Home Christian News As Turkey’s Christians Celebrate a New Church, Religious Minorities Still Call for...

As Turkey’s Christians Celebrate a New Church, Religious Minorities Still Call for Respect

Indeed, Mor Ephrem’s opening was celebrated not only by Syriac leaders but by other Christian sects: The church isn’t just the first Assyrian structure, but the first church of any sect to be built anew since the establishment of the Turkish Republic in 1923 — The republic’s early years were defined by policies of Turkification that resulted in the repression of ethnic and religious minorities in the name of shoring up a unitary, and nationalist, Turkish identity.

The Rev. Luka Refatti, the Dominican pastor of the Mary Queen of the Rosary Catholic Church, which stands near the Syriac church, stood alongside other clergy at the front of the church at Mor Ephrem’s inauguration.

For years, Refatti’s was one of several Christian congregations — Armenian and Greek Orthodox, Latin Catholics and others — to host the Assyrian community, which has only one existing church in Istanbul, located in the rougher Tarlabaşi neighborhood and far from where most of Istanbul’s 18,000 Assyrians are clustered.

“Now, for them, it is a new stage,” Refatti said. “I hope that this won’t just be a place to show and display their own identity, but also to pray and meet God. Not just for Syriac Christians but all denominations,” he added.

The new building, which can hold as many as 750 people for a service, is five stories tall and mixes modern construction with traditional Syriac styles. Its facade includes a sandstone design that echoes Syriac churches in Turkey’s southeastern Mardin province, a historically Syriac area, while the sanctuary is decked out with frescoes of early church figures such as its fourth-century namesake, Saint Ephrem the Syrian.

While the church is a happy turn of events for many Christians, some who have long tracked the affairs of Turkey’s religious minorities are skeptical. Successive Turkish constitutions have granted equal rights to non-Muslim minorities, Kaymak noted, but real equality seldom followed.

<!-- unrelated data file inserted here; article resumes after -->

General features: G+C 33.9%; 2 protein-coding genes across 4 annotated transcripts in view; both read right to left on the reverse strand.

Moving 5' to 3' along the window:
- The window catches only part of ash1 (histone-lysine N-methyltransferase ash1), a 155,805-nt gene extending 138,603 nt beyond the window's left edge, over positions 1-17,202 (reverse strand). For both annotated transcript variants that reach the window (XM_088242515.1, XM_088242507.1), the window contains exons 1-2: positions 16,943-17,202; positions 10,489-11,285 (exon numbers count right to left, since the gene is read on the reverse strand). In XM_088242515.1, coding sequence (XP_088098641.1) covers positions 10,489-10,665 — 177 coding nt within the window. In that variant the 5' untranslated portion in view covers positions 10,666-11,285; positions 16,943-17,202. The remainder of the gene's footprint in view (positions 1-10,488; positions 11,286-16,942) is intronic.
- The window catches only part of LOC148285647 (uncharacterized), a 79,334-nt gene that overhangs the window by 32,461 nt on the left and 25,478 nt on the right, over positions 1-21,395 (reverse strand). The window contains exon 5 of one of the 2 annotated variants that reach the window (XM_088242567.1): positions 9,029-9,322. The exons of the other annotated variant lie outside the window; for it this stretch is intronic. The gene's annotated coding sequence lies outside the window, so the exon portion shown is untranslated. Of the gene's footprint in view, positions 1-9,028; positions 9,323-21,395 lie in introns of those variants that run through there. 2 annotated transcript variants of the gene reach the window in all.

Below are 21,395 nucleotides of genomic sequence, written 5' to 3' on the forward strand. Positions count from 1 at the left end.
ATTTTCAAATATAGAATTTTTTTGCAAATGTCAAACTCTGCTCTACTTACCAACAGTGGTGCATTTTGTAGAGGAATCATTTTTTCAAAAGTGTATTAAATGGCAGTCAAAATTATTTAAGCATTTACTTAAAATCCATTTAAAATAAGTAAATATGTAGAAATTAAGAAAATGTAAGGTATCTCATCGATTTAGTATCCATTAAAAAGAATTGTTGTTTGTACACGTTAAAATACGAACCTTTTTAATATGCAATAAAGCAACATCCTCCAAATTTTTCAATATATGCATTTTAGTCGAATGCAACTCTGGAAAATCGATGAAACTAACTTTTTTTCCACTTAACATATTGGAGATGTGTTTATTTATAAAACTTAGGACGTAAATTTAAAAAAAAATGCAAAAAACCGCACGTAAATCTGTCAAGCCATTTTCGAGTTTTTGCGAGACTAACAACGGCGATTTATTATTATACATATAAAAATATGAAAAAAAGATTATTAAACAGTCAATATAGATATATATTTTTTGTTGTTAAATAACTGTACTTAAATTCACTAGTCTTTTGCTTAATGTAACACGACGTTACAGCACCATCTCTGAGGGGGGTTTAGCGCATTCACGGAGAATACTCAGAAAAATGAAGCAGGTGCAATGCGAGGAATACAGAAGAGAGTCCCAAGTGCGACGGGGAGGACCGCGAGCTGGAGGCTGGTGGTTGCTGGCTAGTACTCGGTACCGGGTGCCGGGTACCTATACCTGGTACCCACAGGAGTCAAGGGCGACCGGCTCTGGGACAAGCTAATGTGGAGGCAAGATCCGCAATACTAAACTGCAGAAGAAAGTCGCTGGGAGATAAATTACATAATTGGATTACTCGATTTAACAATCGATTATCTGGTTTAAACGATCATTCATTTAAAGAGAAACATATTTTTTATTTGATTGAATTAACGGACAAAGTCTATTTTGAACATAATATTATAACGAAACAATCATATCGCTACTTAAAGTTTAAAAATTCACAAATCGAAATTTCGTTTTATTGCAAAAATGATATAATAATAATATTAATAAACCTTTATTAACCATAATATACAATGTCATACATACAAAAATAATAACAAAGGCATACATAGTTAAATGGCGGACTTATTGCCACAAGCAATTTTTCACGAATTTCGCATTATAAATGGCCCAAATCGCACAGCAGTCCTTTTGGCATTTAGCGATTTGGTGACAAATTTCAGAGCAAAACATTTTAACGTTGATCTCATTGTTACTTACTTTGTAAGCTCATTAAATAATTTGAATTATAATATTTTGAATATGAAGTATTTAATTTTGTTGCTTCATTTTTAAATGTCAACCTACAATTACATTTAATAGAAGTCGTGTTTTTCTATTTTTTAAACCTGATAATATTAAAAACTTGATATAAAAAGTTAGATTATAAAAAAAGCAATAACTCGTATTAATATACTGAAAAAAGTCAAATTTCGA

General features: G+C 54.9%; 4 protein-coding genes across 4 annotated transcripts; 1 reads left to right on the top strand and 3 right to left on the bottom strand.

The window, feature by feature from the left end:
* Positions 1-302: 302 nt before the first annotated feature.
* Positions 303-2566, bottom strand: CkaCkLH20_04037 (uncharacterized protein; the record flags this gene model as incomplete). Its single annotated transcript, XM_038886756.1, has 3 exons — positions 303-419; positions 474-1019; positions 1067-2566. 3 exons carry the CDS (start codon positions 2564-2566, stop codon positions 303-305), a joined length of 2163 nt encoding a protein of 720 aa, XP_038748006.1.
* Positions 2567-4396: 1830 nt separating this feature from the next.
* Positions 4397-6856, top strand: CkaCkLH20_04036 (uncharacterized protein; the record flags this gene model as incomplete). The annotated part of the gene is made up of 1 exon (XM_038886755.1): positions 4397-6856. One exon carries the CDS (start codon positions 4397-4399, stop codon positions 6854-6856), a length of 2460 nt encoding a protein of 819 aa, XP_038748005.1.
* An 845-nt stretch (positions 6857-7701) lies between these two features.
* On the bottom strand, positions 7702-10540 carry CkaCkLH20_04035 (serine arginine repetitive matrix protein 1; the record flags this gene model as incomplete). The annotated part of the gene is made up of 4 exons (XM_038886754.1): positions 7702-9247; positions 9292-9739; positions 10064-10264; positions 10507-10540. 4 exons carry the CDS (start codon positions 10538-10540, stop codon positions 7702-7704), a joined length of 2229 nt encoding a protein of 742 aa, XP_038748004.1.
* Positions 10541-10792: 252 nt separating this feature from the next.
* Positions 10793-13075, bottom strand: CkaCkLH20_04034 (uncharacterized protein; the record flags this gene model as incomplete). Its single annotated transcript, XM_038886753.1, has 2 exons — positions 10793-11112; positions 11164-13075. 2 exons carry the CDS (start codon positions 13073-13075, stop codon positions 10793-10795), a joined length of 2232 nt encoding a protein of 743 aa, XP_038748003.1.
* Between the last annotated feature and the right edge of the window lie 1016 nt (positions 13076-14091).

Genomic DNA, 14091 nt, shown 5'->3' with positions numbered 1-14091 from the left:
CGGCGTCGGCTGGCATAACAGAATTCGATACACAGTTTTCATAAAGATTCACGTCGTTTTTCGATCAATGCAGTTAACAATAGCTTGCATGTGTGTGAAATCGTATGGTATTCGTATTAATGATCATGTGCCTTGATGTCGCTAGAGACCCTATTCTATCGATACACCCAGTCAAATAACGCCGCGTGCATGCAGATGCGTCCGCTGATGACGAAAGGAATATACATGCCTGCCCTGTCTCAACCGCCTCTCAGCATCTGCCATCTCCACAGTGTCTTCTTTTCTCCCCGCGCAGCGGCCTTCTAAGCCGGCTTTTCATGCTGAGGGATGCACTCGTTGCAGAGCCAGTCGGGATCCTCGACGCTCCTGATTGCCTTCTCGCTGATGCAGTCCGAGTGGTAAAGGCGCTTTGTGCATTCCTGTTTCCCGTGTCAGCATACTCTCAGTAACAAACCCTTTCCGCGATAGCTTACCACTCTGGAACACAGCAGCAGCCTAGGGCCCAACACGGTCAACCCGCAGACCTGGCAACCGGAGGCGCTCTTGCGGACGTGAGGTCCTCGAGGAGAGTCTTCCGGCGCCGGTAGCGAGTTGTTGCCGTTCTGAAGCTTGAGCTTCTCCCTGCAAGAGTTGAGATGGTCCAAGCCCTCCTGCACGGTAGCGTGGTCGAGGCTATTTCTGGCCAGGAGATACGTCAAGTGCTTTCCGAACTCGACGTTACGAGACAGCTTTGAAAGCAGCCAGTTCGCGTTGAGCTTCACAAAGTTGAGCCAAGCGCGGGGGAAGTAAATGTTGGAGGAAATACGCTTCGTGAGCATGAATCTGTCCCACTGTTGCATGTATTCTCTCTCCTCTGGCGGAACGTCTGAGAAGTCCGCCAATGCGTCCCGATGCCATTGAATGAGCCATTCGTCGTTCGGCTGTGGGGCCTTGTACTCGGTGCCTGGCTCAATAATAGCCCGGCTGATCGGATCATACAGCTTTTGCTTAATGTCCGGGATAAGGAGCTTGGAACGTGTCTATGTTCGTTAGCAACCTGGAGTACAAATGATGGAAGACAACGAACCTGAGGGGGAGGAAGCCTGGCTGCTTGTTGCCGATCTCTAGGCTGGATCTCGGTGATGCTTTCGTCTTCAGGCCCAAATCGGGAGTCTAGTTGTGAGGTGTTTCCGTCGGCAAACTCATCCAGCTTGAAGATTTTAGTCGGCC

Erdoğan’s rapport with Christians has had its vagaries as well. Just a year after laying the foundation of Mor Ephrem, Erdoğan incurred the ire of the Christian world when he converted Hagia Sophia, a UNESCO World Heritage site that had been a center of both Byzantine Orthodox Christianity and Ottoman Islam, back into a mosque.

A month later, the ancient Chora Church/Kariye Mosque, which had been maintained neutrally as a museum since the founding of the Turkish Republic, also reverted to a Muslim sacred space. Greece’s foreign ministry called it “a provocation against all believers.”

The move wasn’t missed by the Syriac community, either.

“Converting Hagia Sophia in Istanbul and other churches in the country, the destruction of Christian heritage alongside long-held obstacles and difficulties for the ancient Christian communities in the country are real concerns for our people,” Vergili said.

The same week that Erdoğan attended the opening ceremony at Mor Ephrem, the European Court of Human Rights ruled that Turkey had violated the rights of the Assyrian community in a dispute over property owned by the Mor Gabriel Syriac monastery, in Turkey’s southeast.

In 2011, Turkey seized more than 60% of the monastery’s land. Much of it was returned in 2018 by the Turkish parliamentary measure that returned dozens of historic properties to the Syriac church, but one plot of land in the city of Mardin remains under dispute.

“The government’s approach to the Syriac community is a bit vague and ambiguous,” Arslan said. “On the one hand, in the southeast region, it has one politics, while in the western region, it has another.”

The 2021 arrest and imprisonment of a Syriac monk, Aho Bileçen, in southeastern Turkey also sparked protests from the Assyrian community worldwide.

For Christians of all kinds, Erdoğan’s policy toward minorities’ place in public life needs to restore respect for a truly pluralistic society as much as for church property.

“The protection and well-being of Syriac people and Christian communities need a long-term project in line with truth, transparency and democratic principles,” Vergili said.

This article originally appeared here